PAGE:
Mother and Baby

What is the fresh hell that is four-month sleep regression?

The first few months of a baby’s life takes so much adjusting to, and just when you think you’re finally nailing the arduous daily schedule of having a new baby, you’re hit by the curve ball that is four-month sleep regression.

When people say, “I slept like a baby,” they surely don’t mean one that is four months old.

Suddenly, you’re thinking: What is happening? Why is my baby — who used to sleep all the time — waking up constantly and refusing to go back to sleep? Why are we moving backwards? Where did I go wrong?

First, let’s clarify that you did absolutely nothing wrong here, and that this four-month blip in a baby’s sleep schedule is absolutely normal, and actually a really good thing (although the bags under your eyes might feel differently).

So then, what is this all about, what causes it, how long will it last, and what can we do about it?

Get your mug of (strong) coffee ready, because we’ve got all the answers for you below.

The myths of 4-month sleep regression:

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1) Every baby goes through four-month sleep regression

Untrue. You and your baby might go through this major development unscathed.

If you’ve managed to sleep train your baby at such an early age, chances are, they’ll be able to sleep again without any issues.
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2) That your child only has sleep regression at four months

Hate to break it to you, but it could happen anytime from 2-6 weeks, 4 months, 8-9 months, and even 18 months.

The same rules apply to all sleep-regressions, and consistency is key.
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3) Ignore it and it’ll pass

Well, not exactly.

You do have to be careful not to take the wrong route here and make things worse for all of you, i.e. if the baby usually sleeps in a cot but you decide to bring them to bed with you “just until this stage passes,” that could be a bad move.

If the baby gets used to it (highly likely), and if that’s not something you want, you’ll be stuck with it and have to cot-train them all over again.
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4) That there’s nothing you can do

Wrong again; thankfully, this is very false. There are some good tips and tricks to follow for when this thing hits.

What is four-month sleep regression?

Sleep regression (SR) is when your usually easy, sleeping-all-the-time baby suddenly refuses to sleep, seems wide awake when they would typically be catching those Z’s, and whatever you thought you knew about your baby’s sleep schedule, goes flying smoothly out the window.

SR usually starts around the four-month mark (hence the name), but it could start a month or so earlier or later either side (i.e. at three or even six months).

This time in a baby’s life marks a big sleep development which indicates that their sleep is maturing (but we totally understand that it’s hard to feel happy about it when they’re refusing to shut their little eyelids for hours on end).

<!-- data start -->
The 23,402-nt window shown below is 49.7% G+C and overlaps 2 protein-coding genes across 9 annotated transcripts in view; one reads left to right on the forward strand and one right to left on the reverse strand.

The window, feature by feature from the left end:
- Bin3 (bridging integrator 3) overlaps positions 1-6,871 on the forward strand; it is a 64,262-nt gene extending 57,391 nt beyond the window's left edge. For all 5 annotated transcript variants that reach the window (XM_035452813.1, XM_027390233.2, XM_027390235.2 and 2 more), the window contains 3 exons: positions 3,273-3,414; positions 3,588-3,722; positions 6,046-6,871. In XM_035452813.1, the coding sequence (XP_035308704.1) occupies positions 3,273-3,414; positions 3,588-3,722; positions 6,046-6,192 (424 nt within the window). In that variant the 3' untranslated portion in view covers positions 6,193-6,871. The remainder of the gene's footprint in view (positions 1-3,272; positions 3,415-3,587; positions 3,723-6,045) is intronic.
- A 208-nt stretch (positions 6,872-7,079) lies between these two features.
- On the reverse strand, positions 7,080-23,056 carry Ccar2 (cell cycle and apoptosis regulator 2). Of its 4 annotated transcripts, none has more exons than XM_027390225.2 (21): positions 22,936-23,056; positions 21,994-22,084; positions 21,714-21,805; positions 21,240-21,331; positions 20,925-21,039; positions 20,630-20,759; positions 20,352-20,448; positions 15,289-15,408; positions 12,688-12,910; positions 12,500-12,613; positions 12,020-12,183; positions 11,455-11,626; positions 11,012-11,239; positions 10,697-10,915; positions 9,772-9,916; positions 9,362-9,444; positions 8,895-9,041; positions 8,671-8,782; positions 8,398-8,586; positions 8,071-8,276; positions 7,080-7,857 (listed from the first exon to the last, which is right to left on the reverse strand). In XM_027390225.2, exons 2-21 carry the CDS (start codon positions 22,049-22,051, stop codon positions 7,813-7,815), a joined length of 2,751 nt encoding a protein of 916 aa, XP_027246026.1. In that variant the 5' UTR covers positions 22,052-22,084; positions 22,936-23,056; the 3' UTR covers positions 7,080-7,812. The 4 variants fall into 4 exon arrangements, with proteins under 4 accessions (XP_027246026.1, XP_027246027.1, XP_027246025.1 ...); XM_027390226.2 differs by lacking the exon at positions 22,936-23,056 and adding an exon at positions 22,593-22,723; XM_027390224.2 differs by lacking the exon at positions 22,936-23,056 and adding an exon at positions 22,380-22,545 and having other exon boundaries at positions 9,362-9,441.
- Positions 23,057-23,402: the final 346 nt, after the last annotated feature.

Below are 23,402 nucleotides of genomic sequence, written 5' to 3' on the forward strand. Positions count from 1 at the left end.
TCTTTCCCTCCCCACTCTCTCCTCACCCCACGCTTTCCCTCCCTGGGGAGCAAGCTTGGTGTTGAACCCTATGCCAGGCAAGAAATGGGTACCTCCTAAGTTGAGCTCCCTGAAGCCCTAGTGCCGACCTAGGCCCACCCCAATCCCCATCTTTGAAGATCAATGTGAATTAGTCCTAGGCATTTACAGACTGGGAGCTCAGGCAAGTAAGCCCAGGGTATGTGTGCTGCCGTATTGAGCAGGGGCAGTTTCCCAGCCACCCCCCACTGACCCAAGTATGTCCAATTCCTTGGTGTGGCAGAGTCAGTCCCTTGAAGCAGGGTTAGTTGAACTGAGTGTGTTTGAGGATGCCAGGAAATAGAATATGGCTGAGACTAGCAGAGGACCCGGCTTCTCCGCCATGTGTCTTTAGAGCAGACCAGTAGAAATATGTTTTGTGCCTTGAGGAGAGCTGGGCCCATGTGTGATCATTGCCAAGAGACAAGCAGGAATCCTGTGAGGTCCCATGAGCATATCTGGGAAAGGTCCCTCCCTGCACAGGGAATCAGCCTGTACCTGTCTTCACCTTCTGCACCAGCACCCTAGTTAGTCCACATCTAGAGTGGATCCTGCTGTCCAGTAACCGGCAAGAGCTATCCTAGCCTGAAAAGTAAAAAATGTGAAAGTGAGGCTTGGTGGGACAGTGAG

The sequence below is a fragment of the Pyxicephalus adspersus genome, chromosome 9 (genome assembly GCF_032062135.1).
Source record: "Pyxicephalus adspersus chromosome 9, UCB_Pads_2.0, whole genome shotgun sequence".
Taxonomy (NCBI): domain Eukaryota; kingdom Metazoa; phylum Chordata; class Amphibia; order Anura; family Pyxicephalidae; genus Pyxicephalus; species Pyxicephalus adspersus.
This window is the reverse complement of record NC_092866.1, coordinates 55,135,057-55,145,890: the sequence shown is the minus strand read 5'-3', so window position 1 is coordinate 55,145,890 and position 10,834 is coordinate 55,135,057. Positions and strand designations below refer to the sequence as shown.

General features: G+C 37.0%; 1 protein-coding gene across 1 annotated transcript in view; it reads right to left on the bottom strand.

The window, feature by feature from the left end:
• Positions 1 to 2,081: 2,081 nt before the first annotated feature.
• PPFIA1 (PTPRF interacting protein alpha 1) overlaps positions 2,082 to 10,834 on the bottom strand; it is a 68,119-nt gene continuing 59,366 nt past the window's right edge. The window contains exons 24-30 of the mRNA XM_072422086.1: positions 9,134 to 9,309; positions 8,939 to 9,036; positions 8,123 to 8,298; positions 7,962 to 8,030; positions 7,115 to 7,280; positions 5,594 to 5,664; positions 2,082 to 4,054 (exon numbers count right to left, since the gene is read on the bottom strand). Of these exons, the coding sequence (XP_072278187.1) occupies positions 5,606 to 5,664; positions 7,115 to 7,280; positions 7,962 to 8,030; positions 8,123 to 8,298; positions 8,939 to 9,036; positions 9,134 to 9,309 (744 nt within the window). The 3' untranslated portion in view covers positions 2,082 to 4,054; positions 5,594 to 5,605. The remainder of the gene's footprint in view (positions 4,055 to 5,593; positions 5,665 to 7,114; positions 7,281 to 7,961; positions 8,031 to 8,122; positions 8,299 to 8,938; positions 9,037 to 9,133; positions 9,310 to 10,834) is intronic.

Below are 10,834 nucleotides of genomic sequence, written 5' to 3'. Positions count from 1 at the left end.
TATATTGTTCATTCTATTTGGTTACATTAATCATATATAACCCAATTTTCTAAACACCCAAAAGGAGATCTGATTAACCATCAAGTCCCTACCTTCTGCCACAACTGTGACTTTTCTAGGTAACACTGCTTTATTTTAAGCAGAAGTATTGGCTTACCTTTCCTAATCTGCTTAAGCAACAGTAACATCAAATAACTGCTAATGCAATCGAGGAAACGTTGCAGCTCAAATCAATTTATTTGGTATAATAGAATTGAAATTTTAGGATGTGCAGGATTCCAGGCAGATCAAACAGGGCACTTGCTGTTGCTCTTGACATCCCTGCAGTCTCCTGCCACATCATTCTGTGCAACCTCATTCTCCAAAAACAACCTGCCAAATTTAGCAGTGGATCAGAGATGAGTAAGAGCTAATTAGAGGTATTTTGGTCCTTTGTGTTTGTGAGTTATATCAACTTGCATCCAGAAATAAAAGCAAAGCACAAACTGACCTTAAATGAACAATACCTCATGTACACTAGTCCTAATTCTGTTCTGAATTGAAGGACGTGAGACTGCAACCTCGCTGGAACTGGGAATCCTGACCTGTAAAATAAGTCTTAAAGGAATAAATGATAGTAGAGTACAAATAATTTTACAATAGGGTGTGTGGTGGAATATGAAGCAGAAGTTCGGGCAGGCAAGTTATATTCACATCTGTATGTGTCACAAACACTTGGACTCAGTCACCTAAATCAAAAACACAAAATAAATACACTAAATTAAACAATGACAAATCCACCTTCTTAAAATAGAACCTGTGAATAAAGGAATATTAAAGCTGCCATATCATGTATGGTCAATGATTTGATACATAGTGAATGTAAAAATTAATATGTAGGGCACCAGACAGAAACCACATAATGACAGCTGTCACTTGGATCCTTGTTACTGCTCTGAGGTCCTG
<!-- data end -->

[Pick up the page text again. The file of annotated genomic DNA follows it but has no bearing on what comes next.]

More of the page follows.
Why do babies have sleep regression?

Babies change every single day. You just have to look at pictures from two weeks ago to realise that they’re actually even changing by the minute.

Around four months, they hit some major milestones in their development — they can see better, they can hear more, they are starting to understand and comprehend, and life is getting more interesting.

Babies don’t want to be asleep as much as they used to, and they don’t actually need to be, either.

Newborns sleep up to 18 hours a day, but at four months old, 14-16 hours of sleep per day can be expected, and even only 12 hours of shuteye can be considered normal.

To get a bit technical with it, a sleeping four-month-old tends to spend less time in deep sleep (stage 5 — REM sleep) than they did from 0-4 months, and more time in the lighter sleep stages.

This means that their sleep is starting to mature (clap, clap, well done, baby!).

However, these pre-REM stages of sleep (stages 1-4) are easy to wake up from; we do it all the time as adults, but have got so good at putting ourselves back to sleep again, that most of the time we don’t even realise we’re waking up in the middle of the night.

Babies, though, once they’re jolted awake, will stay awake — as you’ve probably noticed — until they have a reason to fall asleep again, i.e. how have they, till now, been sleeping?

What do they associate with sleep? If the baby falls asleep in your arms, then when they wake up, they’ll want to be in your arms again in order to sleep.

If they’re used to being fed, then again, that’s what they’ll be needing.

Humans are creatures of habit, so what you do during the four-month sleep regression is extremely important, because this is what the baby will become accustomed to and expect.

Just like adults, babies need to learn to be able to put themselves to sleep again if they wake up — and the younger they learn, the better.

Of course, this is a difficult period for the baby too, so you have to give the little one some time to adjust to this major advancement, but with persistence and guidance, you can get through this uphill battle, and finally get the baby on a proper workable sleep schedule.

4-month sleep regression signs